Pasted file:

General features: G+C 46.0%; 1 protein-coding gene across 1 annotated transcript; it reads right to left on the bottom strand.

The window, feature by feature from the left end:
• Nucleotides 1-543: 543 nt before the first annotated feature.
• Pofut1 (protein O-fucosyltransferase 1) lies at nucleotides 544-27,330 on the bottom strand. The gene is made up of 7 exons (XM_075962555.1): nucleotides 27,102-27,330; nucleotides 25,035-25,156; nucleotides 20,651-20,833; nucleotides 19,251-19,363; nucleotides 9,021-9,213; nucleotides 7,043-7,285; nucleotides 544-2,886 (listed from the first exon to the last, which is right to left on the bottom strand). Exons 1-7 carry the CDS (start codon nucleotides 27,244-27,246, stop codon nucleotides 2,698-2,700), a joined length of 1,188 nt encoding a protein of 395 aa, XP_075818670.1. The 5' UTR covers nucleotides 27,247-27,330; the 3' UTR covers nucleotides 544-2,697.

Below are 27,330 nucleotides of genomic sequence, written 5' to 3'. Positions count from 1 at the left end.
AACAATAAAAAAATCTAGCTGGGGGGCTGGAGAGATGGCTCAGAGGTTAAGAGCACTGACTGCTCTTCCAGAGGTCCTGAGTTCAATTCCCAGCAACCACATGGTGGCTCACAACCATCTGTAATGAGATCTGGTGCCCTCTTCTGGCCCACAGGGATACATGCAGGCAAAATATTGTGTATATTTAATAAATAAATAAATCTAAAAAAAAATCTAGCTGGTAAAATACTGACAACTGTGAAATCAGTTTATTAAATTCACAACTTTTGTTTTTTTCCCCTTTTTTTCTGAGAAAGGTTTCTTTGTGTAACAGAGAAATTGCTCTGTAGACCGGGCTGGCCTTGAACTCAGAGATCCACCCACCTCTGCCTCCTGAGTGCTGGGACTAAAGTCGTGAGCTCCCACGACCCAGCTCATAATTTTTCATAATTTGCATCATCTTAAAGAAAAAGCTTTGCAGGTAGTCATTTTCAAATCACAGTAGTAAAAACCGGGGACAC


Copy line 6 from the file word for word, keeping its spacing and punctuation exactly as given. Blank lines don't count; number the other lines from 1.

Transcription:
AACAATAAAAAAATCTAGCTGGGGGGCTGGAGAGATGGCTCAGAGGTTAAGAGCACTGACTGCTCTTCCAGAGGTCCTGAGTTCAATTCCCAGCAACCACATGGTGGCTCACAACCATCTGTAATGAGATCTGGTGCCCTCTTCTGGCCCACAGGGATACATGCAGGCAAAATATTGTGTATATTTAATAAATAAATAAATCTAAAAAAAAATCTAGCTGGTAAAATACTGACAACTGTGAAATCAGTTTATTAAATTCACAACTTTTGTTTTTTTCCCCTTTTTTTCTGAGAAAGGTTTCTTTGTGTAACAGAGAAATTGCTCTGTAGACCGGGCTGGCCTTGAACTCAGAGATCCACCCACCTCTGCCTCCTGAGTGCTGGGACTAAAGTCGTGAGCTCCCACGACCCAGCTCATAATTTTTCATAATTTGCATCATCTTAAAGAAAAAGCTTTGCAGGTAGTCATTTTCAAATCACAGTAGTAAAAACCGGGGACAC